Navy spokesman Captain Enrique Balbi criticised the spreading of false information yesterday as the search for the missing ARA San Juan submarine entered its 14th day. Confirming that the vessel had yet to be found, Balbi said that 68 percent of the search area had been covered so far.
"It is very difficult to estimate precisely when we are going to reach 100 percent – it depends on the weather, sweeping [the area] is a slow process,” he added.
Balbi said the international search and rescue operation was continuing and provided an update on the size of the search area, which he said had been reduced from a radius of 74 to 40 kilometres, meaning it was now “approximately 20 times the size of” the City of Buenos Aires.
The Navy spokesman said there were eight ships “mapping” the seabed in the area as part of the search for the missing submarine. Balbi said the depth of the sea in the area ranges from 200 to 1,000 metres.
Fourteen days on from the start of efforts to find the ARA San Juan, there is no knowledge of the submarine’s whereabouts. The Navy’s final contact with the submarine, which has 44 crew members on board, was on November 15.
As many as 18 countries – including the United States, Russia and the United Kingdom – have been involved in the search for the TR-1700 class submarine that was commissioned in the 1980s and was refitted in 2014.
Speaking last night, Foreign Minister Jorge Faurie thanked the countries who are providing help, saying Argentina was “deeply grateful” they did not hesitate in providing assistance.
"Maybe we have never before seen a rescue exercise of this magnitude,” Faurie said at a CARI event, in comments reported by Local newspaper El Cronista.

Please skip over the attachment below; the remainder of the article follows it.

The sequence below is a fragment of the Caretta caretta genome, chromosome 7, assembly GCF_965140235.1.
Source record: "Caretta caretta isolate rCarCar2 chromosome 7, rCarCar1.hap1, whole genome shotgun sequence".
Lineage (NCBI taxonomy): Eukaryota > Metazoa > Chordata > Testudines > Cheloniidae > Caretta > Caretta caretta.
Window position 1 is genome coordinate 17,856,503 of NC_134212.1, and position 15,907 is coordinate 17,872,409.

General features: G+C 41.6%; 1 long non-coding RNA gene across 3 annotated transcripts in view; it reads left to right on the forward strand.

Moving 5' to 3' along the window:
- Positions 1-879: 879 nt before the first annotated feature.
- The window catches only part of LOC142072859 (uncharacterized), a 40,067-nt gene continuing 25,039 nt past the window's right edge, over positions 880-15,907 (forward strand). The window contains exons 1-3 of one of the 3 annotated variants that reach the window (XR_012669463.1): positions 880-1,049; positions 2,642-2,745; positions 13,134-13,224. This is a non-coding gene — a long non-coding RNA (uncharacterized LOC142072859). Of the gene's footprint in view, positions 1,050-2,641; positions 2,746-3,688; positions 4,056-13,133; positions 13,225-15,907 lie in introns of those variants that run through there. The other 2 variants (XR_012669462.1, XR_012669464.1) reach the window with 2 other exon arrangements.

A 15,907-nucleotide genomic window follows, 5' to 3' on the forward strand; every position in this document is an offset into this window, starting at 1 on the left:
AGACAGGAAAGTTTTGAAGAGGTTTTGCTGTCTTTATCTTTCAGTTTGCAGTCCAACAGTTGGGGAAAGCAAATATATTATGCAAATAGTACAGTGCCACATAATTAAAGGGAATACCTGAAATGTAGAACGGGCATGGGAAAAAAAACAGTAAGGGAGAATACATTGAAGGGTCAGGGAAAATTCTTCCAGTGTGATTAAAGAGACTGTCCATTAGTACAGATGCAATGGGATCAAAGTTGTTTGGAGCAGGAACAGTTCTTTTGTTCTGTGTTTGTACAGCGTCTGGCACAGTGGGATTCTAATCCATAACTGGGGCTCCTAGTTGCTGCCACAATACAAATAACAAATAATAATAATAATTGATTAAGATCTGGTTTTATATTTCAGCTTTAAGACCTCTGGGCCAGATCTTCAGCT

"There's no date for the end of this international help," Navy spokesman Enrique Balbi said Tuesday. "This is a critical situation, of high anxiety and concern for the family members of the crew and everyone in the Navy who has been on this search for 13 days."
Balbi said Wednesday that the search area had been reduced by around 40 kilometres, an indication of how much of the sea must still be searched. Speaking at a press conference, he said the search area was more than 20 times bigger than the nation’s capital, Buenos Aires.
Some families of the crew have lost hope that their loved ones will be rescued following the Navy's report that an explosion occurred near the time and place where the ARA San Juan went missing on November 15.
Balbi said Tuesday that the blast could have been caused by a "concentration of hydrogen" caused by a problem reported by the captain: a short circuit when water entered the vessel's snorkel.
In their last message, the crew of a missing submarine reported an electrical short-circuit caused by seawater which had started a fire, local reports have suggested.
The submarine reported that seawater had entered the ventilation system, causing a battery on the diesel-electric vessel to short-circuit and start a fire, according to the text of the message, the A24 television channel reported.
The captain, however, later communicated by satellite phone that the problem had been contained and he would continue sailing from the extreme southern port of Ushuaia to the sub's base in the coastal city of Mar del Plata, some 230 miles (400 kilometres) southeast of Buenos Aires.
"They had to electrically isolate the battery and continue sailing underwater to Mar del Plata using another battery circuit," Balbi said.
Experts say that even if the vessel remained intact under water, the crew only had enough oxygen to last up to 10 days.
On Tuesday, the Navy announced that the arrival of a US undersea rescue module had been delayed by 24 hours.
A Norwegian ship carrying the US Navy's underwater remotely operated vehicle and its pressurised rescue module was expected to arrive at the search zone on Wednesday.
Some family members have denounced the Navy's response to the disappearance and the age and condition of the vessel. President Mauricio Macri has promised an investigation.
- TIMES WITH AFP/TÉLAM